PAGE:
Hunting had been the foremost recreation of British kings, nobles and elites since the middle ages, but the hunting of the fox had traditionally been held in low esteem. Foxes were vermin and so lacked the status that had made hunting a noble pursuit for centuries. In contrast to other coveted quarry – deer, boar, pheasant, partridge, and hare – the fox’s flesh is unpalatable and inedible; and unlike other animals of prey, the fox poses no danger to human life. It was a simple farmyard pest of no culinary worth; hunting it was useful rather than noble or heroic. But in the eighteenth century, the sport began adopting many of the rituals and vocabulary of older hunting practices and was transformed into a fast-paced and fashionable pursuit.
Hunting had been the foremost recreation of British kings, nobles and elites since the middle ages, yet the hunting of the fox had traditionally been held in low esteem. Foxes were vermin and so lacked the status that had made hunting a noble pursuit for centuries. In contrast to other coveted quarry - deer, boar, pheasant, partridge and hare - the fox's flesh is unpalatable and inedible; and unlike other animals of prey, the fox poses no danger to human life. It was a simple farmyard pest of no culinary worth; hunting it was useful rather than noble or heroic.
Furthermore, although foxes run fast, the hunting of foxes had generally been considered slow and unexciting. The hunts were long, and the chase sufficiently slow to be satisfactorily followed on foot.
All this began to change during the eighteenth century, when huntsmen began innovating with the hounds used to hunt foxes, and in the process transformed foxhunting from a small-scale, slow-moving, low-status affair into one involving long and fast chases for large fields of mounted hunters. Much of the credit for these changes has been laid with Hugo Meynell, a wealthy Leicestershire squire with an estate in the village of Quorn in the 1750s. Meynell began breeding hounds for stamina and speed as much as for nose and had soon bred hounds that were fast enough to keep on terms with the fox when they ran at speed, as opposed to early in the morning, just after feeding, when they were unwilling to run. His neighbours began to take an interest once the excitement that could be had hunting with the Quorn became clear, and skilled riders from further afield were also keen to join the hunt and demonstrate their ability to keep up with the fast-running pack. The hunt now offered a unique opportunity for the well-connected to demonstrate their riding ability to those who mattered.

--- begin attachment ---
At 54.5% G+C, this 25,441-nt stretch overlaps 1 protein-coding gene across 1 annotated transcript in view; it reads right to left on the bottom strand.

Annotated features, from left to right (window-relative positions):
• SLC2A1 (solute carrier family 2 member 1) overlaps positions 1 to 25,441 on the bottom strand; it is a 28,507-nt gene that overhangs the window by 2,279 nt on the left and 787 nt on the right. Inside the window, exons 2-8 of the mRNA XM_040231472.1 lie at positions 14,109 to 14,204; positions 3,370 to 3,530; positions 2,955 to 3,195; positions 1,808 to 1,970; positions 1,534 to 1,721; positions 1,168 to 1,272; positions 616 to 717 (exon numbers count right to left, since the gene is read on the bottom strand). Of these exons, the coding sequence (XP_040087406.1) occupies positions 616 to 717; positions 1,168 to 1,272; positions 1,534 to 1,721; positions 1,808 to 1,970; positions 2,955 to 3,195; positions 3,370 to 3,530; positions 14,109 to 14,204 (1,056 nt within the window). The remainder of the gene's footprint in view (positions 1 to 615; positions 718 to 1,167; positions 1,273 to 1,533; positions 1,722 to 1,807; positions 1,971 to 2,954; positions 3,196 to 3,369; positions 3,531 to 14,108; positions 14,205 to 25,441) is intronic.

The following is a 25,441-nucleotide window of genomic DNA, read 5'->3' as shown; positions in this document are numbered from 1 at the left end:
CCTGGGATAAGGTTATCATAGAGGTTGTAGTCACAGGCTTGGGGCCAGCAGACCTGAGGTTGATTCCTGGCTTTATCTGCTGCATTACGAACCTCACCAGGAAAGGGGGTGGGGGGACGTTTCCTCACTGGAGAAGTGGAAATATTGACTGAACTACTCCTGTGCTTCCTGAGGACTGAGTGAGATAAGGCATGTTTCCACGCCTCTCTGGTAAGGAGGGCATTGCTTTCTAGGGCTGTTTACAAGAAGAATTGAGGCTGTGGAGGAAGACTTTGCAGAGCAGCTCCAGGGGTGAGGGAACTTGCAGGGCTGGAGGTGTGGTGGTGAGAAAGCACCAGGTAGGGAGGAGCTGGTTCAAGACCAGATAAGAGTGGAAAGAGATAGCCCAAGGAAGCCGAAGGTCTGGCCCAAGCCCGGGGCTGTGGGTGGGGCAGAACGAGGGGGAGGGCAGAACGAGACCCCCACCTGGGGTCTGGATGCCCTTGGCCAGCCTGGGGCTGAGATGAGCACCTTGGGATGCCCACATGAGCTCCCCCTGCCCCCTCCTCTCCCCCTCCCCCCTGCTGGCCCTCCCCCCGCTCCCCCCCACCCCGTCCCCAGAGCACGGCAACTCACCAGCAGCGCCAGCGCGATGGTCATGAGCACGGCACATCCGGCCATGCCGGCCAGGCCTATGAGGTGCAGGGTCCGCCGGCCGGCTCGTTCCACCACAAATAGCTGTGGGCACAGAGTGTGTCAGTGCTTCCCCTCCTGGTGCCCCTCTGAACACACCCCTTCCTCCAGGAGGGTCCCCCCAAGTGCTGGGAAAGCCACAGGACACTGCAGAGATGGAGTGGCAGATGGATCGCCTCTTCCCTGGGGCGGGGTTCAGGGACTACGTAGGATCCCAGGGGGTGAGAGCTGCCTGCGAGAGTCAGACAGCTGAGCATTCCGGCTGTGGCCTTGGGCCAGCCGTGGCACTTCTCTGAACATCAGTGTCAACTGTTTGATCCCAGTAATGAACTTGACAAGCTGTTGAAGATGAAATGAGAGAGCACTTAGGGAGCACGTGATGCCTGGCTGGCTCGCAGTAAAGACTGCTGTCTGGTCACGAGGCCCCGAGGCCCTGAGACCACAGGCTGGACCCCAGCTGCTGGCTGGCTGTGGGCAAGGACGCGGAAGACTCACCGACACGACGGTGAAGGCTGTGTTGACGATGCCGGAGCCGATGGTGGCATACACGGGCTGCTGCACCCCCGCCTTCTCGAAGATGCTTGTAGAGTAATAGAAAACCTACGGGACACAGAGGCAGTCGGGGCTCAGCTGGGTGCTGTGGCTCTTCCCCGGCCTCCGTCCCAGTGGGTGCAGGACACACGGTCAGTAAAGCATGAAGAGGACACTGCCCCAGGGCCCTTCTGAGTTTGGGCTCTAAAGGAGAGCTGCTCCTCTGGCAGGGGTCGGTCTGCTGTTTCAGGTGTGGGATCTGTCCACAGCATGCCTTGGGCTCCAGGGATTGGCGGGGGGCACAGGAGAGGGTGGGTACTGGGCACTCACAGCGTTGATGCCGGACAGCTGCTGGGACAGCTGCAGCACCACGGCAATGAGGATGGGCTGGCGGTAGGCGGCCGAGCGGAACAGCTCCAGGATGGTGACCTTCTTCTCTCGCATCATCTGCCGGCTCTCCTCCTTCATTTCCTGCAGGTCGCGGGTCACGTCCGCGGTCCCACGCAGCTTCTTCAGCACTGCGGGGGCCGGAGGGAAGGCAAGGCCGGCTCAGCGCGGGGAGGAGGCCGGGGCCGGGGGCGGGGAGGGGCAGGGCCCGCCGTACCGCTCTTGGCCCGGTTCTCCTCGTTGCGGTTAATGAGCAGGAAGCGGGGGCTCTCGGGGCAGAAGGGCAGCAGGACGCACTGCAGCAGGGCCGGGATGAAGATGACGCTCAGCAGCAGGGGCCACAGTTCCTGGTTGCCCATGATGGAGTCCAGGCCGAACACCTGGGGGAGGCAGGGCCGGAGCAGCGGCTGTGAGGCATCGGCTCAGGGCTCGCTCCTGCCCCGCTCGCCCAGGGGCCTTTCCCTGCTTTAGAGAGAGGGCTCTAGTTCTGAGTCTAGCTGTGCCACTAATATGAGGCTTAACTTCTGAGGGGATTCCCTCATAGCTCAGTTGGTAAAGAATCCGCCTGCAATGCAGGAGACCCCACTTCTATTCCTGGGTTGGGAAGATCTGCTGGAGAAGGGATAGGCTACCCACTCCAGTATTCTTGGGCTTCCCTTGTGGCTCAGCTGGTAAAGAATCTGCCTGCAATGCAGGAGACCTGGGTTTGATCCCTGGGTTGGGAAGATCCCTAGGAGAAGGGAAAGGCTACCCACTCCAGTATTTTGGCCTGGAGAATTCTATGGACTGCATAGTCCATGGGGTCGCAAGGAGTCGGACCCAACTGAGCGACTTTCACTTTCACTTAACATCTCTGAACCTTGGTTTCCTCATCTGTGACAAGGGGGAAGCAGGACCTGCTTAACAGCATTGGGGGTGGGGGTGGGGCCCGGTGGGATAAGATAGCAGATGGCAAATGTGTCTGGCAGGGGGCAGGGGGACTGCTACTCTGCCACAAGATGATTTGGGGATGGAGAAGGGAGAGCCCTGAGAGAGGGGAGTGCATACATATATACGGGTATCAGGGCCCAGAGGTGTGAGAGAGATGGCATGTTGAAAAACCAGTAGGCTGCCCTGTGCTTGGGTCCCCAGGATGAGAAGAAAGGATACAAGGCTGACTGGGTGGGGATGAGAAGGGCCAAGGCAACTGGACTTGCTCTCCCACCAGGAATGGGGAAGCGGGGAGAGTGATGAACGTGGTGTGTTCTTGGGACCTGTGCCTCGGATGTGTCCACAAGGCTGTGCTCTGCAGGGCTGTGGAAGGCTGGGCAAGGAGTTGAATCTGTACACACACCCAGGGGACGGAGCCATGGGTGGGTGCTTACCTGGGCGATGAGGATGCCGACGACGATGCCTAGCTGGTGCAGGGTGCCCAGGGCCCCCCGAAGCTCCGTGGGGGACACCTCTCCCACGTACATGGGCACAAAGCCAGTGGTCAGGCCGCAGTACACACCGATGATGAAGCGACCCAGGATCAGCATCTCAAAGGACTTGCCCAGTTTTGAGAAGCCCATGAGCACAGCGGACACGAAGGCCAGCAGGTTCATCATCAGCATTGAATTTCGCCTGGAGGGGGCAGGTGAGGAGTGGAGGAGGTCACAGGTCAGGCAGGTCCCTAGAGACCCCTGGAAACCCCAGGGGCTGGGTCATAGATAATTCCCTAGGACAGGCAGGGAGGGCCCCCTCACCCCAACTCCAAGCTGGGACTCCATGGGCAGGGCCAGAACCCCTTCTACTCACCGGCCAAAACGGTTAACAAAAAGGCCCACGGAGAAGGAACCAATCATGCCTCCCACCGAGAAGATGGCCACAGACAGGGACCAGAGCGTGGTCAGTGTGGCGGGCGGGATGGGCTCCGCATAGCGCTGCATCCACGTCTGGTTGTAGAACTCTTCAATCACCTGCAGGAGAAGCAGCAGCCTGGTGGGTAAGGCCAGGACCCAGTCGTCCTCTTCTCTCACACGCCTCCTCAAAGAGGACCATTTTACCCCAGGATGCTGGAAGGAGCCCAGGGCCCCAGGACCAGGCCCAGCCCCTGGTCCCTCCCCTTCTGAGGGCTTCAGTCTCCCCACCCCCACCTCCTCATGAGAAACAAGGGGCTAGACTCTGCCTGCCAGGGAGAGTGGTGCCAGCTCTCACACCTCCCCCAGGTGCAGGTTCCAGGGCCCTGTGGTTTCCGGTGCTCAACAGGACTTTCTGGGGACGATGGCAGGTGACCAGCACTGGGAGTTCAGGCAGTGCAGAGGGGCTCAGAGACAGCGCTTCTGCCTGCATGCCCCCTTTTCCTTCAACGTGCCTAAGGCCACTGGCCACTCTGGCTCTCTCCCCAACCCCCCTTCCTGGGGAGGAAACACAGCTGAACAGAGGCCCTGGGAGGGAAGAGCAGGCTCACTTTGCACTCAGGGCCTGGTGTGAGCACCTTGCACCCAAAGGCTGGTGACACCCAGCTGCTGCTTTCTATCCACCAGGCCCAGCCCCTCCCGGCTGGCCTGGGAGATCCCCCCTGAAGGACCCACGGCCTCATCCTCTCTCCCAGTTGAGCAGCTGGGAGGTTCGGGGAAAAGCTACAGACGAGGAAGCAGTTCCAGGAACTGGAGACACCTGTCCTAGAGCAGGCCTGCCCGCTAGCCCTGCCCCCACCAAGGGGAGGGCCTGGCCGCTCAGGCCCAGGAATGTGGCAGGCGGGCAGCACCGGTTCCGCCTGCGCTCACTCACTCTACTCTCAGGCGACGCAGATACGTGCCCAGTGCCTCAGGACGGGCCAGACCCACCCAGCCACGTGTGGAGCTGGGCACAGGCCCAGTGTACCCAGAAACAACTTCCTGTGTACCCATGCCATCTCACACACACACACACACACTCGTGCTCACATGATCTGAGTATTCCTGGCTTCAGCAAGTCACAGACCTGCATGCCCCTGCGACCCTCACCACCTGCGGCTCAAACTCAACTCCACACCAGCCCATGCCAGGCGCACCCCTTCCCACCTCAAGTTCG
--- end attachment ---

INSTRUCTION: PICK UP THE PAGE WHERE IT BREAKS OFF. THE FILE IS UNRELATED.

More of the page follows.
As foxhunting rose in status, so did it take over some of the rituals associated with deer-hunting in earlier times. The killing of the deer, for example, had been dignified with a degree of formality; it was an honour to be executed by the most senior person present, and the carcass of the slayed deer was dissected and carted away following strict social conventions. For the low-status fox, whilst hunted on foot and with traps and snares, such flattery was unknown, but as wealthy gentlemen turned their attention towards foxhunting the dispatch of the fox rose in importance. Being present at the kill was all important, as was the offering of the fox to the hounds. 'When he is caught’ wrote Beckford of the fox, ‘I like to see the hounds eat him eagerly’.1 The huntsman’s ‘whoo-whoop’ at the death of the fox was borrowed from stag hunting. The custom of giving the brush to the first rider at the kill was invented, and the practice of ‘blooding’ – daubing the faces of children or new hunt members with the fox’s blood – was also developed. So too was a complex vocabulary of hunting terms, and the sporting hand books provided their readers with long lists of the correct technical terms for each aspect of the hunt, just as the earliest hunting treatises published centuries before had done.
- 1. Peter Beckford, Thoughts on Hunting (London, 1782), p. 214.
As with all high status hunting, fine clothes were an essential part of the experience, with the fashionable Leicestershire hunts leading the way in the respect, as in so many others. A travel writer commenting on the hunt at Meynell’s Quorndon Hall observed that the company on a field day ‘go out with as much ceremony as to court, their hair always being dressed’.2 And the post-hunt socialising was no less glamorous: the start of the Quorn’s hunting season, for example, was celebrated with ‘splendid entertainments’ given by Mr Meynell to his friends.3